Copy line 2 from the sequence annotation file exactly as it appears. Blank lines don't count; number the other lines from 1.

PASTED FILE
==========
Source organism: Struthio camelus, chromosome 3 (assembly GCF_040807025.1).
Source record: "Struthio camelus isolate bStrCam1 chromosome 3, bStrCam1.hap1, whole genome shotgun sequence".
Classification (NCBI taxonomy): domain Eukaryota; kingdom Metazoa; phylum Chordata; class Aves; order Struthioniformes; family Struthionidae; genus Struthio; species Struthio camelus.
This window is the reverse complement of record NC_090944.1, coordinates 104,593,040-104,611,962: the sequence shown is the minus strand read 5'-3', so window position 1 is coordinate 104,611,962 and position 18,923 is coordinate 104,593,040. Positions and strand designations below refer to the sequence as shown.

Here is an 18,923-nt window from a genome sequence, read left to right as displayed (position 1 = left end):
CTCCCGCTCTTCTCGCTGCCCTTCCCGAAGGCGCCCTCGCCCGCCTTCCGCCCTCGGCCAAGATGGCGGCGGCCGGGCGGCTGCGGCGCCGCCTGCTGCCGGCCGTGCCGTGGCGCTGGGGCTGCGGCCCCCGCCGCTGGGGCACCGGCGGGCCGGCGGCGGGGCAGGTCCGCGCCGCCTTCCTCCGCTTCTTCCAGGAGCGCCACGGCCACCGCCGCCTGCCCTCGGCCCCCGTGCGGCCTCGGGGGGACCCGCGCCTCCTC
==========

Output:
Source record: "Struthio camelus isolate bStrCam1 chromosome 3, bStrCam1.hap1, whole genome shotgun sequence".